1. Quite so. Surely a diverse society is the norm now, except in the most isolated of places? Our small town in France, on the surface quite provincial, was home to people from many nations and backgrounds and the same is true of the rural English area where we now live. Its the mono-culture which is no longer usual I think. Publishers will catch up one day.

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  2. Yes, let's hope so! It is unfortunate that many publishers seem to have certain set ideas about things. Would be wonderful to see a change in their views on diversity as well as their feelings about working with new authors!

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  3. I think that this is a great reminder to us to read more diversely, and to read more authors of multiple nationalities, both sexes, different socioeconomic statuses, etc, because those authors usually are the ones who bring us the diversity in their books.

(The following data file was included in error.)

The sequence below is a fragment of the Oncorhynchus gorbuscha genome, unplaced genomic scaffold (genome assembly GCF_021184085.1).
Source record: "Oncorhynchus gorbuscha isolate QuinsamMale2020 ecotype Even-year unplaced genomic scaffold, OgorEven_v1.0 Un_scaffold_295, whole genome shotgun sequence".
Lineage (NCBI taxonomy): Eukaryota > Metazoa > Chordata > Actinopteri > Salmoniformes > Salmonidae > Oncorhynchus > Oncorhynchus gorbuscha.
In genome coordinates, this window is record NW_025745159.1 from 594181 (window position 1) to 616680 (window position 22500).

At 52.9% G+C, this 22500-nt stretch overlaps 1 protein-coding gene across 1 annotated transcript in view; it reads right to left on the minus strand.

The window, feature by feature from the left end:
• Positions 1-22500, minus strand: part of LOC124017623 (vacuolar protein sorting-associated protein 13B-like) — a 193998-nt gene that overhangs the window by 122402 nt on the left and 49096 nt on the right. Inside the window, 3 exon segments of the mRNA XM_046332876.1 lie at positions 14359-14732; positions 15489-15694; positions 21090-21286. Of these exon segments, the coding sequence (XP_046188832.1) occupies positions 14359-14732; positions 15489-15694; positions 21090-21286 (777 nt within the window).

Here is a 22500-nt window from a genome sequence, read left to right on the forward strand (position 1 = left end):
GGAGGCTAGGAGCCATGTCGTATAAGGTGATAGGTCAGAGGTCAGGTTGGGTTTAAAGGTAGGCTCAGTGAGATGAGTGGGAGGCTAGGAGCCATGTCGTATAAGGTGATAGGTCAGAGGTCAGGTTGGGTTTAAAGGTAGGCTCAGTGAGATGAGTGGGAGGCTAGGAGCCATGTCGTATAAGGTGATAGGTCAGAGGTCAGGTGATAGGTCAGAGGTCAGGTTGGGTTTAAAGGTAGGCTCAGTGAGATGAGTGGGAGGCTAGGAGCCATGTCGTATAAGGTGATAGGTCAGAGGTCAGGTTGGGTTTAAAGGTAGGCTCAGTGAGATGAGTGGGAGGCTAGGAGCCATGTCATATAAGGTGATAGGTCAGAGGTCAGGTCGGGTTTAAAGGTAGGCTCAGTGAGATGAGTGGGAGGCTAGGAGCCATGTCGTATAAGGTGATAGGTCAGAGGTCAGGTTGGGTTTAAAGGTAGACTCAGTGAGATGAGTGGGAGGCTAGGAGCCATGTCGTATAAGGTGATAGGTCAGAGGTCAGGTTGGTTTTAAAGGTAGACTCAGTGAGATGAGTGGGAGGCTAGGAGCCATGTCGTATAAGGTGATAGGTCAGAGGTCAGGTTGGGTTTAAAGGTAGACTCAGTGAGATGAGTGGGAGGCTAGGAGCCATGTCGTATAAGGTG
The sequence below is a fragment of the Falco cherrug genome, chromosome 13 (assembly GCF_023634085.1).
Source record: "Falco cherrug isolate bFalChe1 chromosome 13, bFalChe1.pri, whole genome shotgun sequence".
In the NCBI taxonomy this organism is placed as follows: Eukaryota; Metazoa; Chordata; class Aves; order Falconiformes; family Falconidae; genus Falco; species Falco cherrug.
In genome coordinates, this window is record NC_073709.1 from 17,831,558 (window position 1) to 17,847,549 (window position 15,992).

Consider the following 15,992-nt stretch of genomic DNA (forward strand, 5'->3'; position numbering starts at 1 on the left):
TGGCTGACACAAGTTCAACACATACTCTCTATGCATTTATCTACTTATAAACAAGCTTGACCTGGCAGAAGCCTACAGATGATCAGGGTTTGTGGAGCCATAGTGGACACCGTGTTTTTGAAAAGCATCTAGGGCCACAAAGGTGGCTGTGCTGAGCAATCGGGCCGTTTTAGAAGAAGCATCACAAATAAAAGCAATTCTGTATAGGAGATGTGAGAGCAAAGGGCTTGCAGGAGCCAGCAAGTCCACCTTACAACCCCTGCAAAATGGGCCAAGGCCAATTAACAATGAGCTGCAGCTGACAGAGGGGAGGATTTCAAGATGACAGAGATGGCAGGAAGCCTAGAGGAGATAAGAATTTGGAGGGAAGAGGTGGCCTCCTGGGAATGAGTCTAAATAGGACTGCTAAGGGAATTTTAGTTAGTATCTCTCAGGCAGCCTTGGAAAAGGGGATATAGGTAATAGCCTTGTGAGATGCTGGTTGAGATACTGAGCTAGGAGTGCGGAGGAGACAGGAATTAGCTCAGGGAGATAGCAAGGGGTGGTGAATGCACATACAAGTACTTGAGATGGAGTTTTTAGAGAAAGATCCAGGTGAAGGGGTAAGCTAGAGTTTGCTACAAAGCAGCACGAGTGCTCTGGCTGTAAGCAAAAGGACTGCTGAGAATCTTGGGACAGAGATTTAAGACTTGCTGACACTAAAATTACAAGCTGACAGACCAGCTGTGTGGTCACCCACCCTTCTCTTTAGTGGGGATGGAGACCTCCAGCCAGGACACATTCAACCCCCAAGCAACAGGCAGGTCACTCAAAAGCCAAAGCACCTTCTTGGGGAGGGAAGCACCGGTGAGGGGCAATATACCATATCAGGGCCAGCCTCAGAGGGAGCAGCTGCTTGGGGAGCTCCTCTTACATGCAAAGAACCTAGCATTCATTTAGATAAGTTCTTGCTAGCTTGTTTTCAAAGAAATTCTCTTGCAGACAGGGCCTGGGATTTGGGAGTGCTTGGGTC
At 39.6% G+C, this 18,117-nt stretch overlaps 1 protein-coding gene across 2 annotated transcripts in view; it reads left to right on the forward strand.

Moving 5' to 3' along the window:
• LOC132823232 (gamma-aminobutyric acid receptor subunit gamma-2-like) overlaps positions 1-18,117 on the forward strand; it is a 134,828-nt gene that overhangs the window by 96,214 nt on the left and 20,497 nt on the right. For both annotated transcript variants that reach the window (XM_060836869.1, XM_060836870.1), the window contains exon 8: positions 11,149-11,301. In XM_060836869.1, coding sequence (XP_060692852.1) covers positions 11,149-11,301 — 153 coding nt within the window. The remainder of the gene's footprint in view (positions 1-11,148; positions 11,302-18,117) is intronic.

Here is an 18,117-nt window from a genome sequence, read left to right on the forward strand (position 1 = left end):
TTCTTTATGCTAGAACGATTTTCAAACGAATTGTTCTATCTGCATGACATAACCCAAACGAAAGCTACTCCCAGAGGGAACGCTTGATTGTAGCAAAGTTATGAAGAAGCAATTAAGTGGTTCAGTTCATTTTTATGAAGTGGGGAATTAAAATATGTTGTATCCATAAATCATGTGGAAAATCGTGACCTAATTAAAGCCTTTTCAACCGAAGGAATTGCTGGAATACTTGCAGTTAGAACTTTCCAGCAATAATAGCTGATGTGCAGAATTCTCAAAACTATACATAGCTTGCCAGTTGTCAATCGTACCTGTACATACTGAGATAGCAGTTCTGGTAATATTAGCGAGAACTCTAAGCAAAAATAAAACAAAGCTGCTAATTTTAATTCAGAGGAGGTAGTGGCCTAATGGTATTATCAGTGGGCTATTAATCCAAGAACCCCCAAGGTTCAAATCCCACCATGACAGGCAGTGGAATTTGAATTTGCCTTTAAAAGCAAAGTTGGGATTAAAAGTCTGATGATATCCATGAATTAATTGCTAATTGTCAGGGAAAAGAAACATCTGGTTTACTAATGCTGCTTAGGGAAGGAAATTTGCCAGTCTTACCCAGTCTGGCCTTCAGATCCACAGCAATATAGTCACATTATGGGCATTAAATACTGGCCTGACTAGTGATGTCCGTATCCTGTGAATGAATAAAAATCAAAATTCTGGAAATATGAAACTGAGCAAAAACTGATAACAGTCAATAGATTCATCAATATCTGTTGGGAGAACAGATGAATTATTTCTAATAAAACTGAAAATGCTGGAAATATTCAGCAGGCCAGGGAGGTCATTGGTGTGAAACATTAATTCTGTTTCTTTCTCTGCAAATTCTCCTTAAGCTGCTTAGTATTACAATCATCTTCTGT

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    1. Yes, I agree. The power is in the hands of readers and writers if we say "no" to what the big pub houses dictate. Sure, there are wonderful books published through the big houses -- but there are also some great indie books out there too. As a writer, I appreciate bloggers like you and many others who appreciate all of the above. I, unfortunately, still run into certain outlets that won't give me the time of day just because I'm not backed by a big pub house. But maybe there will be change in time... Let's hope! :)

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  4. Ohhh... fantastic discussion here. As far as the big publishing houses go, I think that it's a problem in leadership. Even at 32 I've seen the shift in public opinion on things like gay marriage and an opening in the hearts and minds in most Americans on the issue of diversity - but I think that many of those in leadership roles (in all business, military, etc.) are still of the old guard with set ideas about what will and won't sell, about what 'the people' want. On my darker days I think that the only answer is to wait for the old guard to die out, which is terrible. :)